Mrs. T., who has three children with an autism spectrum disorder, has had her share of painful experiences as well as some wonderfully welcoming experiences from community members toward her children. âI once took my family to a kosher restaurant. It was informal, not a fancy place. My daughter was having some difficulty adjusting to the new environment, and we were trying to help her. There was only one other couple there, but the owner of the restaurant came over to us and asked us to leave because, âsheâs bothering the other customers.ââ Mrs. T. recounted many other times that she was hurt by community intolerance of her children. âWhen I take my children out to the store for routine errands, and one of them starts to cry, people will tell me, âyou should take her home.â Children in shul talk about community events or birthday parties right in front of my children, but do not invite them to participate, as if they are invisible. There have been times one of my children rocks or makes a grunting sound [because of the autism] when we are outside, and parents pull their children away.â Yet, as Mrs. T. reports, âI have learned to let things roll off my back. Not everyone is going to be accepting, but you canât deny your children the right to be part of the community.â She has also had some wonderful experiences, which reflect on the chesed (kindness) and compassion of our community. She reports that, âI have friends who go out of their way to make my kids feel like any of the other kids. They invite them for bar mitzvahs and for Shabbos meals. They understand my kids will get into everything, and thatâs OK. Thanks to them, I have someone to go over to at shul. They will be helpful, and offer, âLet me take care of them for a few minutes so you can go out for a walk and clear your head.ââ Mrs. T. is grateful not only for their help, but also because they treat her children with respect and dignity. âThey take the time to find what interests them, enjoying them for who they are. Even if that means they need to repeat themselves, or read the same book or sing the same song over and over again.â She has also had some very positive experiences through the caregivers who work with her children one-on-one in her home. âSome of the counselors have invited my kids into their homes for Shabbos. Before this, my kids never had the opportunity to go away for Shabbos. Knowing that my children were embraced by others gave me courage to venture out a little bit more. It also teaches the families and communities of the counselors what autism is all about.â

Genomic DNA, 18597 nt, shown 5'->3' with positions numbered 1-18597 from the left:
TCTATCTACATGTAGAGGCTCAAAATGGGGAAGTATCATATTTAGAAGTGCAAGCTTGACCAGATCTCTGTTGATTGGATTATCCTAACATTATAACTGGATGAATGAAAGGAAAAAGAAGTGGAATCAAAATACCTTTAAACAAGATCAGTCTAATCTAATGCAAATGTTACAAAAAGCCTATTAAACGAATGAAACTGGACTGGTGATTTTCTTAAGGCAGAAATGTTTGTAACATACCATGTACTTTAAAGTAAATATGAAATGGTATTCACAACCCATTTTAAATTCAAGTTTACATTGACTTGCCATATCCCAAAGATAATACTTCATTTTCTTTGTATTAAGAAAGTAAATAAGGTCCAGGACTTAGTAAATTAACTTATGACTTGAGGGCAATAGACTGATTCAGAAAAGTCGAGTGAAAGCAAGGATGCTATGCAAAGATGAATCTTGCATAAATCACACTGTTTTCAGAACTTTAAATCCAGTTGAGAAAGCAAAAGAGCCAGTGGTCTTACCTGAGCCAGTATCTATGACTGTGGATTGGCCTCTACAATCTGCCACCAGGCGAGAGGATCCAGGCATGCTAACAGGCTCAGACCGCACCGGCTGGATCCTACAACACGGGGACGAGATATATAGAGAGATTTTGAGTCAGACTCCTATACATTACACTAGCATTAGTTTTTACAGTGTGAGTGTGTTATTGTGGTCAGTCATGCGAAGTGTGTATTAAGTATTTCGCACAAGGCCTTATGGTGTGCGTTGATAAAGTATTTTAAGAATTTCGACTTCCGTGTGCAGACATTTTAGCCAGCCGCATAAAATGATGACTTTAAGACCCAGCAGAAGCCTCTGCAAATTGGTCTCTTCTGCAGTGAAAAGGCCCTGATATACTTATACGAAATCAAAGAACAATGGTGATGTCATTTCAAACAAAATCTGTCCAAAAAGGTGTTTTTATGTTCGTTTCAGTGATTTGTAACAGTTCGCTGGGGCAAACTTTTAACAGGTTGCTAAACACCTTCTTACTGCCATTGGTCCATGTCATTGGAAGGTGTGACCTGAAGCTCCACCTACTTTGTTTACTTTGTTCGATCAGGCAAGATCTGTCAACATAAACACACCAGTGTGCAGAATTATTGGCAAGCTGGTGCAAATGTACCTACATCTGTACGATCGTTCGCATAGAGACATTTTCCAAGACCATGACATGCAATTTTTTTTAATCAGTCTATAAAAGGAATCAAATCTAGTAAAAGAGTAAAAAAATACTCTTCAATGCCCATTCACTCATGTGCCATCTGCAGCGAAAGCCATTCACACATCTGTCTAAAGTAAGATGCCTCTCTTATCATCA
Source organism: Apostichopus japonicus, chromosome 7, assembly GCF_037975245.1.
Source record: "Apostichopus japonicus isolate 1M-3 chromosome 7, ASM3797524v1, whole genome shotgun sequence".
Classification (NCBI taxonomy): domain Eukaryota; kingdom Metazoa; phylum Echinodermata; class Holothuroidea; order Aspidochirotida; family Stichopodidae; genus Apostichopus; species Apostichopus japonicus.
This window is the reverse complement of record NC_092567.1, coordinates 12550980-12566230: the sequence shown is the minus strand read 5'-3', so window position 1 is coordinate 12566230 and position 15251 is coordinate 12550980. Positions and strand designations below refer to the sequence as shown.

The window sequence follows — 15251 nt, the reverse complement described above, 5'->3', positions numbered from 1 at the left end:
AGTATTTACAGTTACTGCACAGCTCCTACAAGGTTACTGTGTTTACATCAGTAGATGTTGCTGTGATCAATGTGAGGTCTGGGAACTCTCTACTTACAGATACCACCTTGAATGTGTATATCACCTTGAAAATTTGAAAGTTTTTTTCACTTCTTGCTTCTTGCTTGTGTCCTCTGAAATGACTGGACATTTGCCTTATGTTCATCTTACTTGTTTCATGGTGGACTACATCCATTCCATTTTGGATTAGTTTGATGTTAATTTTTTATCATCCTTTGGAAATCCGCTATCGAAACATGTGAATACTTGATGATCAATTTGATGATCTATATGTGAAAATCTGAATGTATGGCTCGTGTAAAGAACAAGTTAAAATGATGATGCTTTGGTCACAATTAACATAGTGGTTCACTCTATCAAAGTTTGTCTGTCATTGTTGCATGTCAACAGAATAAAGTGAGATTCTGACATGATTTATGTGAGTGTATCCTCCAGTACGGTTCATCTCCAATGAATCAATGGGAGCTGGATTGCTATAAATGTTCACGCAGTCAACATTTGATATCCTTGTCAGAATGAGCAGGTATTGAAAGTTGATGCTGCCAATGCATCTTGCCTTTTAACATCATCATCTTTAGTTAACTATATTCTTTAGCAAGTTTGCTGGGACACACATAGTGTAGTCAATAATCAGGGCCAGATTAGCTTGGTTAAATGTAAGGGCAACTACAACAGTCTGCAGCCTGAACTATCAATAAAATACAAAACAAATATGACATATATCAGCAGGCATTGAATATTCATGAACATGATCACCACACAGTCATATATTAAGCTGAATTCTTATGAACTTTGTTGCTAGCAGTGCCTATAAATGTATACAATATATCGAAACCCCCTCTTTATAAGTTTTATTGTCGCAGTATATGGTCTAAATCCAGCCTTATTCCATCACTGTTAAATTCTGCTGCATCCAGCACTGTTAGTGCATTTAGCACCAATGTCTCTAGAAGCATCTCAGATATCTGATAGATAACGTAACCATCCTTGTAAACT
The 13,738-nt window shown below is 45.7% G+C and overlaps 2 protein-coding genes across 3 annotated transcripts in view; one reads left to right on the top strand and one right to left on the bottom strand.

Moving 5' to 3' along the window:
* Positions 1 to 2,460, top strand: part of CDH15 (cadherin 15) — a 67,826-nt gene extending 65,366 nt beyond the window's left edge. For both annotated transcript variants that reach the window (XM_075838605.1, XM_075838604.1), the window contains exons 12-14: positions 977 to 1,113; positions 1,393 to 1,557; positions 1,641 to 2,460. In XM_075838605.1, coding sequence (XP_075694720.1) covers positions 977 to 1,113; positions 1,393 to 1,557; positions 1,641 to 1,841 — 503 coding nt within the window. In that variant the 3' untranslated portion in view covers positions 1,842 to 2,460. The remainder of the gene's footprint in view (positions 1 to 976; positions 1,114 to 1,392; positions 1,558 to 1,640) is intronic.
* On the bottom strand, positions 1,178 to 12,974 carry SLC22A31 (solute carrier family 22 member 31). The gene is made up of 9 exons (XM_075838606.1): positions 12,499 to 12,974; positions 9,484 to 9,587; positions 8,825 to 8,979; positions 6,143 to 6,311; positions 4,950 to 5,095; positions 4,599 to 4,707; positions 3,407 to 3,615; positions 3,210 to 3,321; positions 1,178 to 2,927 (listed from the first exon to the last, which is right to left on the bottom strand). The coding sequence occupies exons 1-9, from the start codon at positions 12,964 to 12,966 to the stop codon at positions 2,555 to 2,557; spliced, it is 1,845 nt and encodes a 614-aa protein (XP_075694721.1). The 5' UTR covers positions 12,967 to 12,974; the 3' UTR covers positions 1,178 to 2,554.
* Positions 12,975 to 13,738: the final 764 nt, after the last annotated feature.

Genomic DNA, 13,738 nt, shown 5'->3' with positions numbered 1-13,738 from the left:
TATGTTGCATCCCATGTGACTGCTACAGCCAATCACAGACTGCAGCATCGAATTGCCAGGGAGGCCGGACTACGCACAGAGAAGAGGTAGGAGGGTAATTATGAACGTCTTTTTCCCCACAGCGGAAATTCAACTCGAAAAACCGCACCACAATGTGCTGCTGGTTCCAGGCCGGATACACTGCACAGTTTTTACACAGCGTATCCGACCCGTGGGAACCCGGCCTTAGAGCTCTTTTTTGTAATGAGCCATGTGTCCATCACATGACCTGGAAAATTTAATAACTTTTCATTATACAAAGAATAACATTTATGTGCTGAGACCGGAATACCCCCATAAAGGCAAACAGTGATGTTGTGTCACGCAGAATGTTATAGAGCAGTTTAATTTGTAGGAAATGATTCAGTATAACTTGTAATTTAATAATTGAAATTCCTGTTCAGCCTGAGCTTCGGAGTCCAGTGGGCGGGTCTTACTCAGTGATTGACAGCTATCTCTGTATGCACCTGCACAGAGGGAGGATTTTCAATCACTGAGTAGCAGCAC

How can we foster more acceptance and empathy toward people with disabilities? How can we ensure that other parents like Mrs. T. are welcomed and embraced? How can we teach our children to be friendly when they encounter another child with a disability? The best way for parents to teach their children to be comfortable around people with disabilities is to set a personal example for them, by their words, deeds and their body language. Children are extremely adept at picking up on their parentsâ true feelings, even if their words tell another story. First, parents must educate themselves about disabilities, gaining a level of familiarity and comfort so that they can credibly mentor their own children.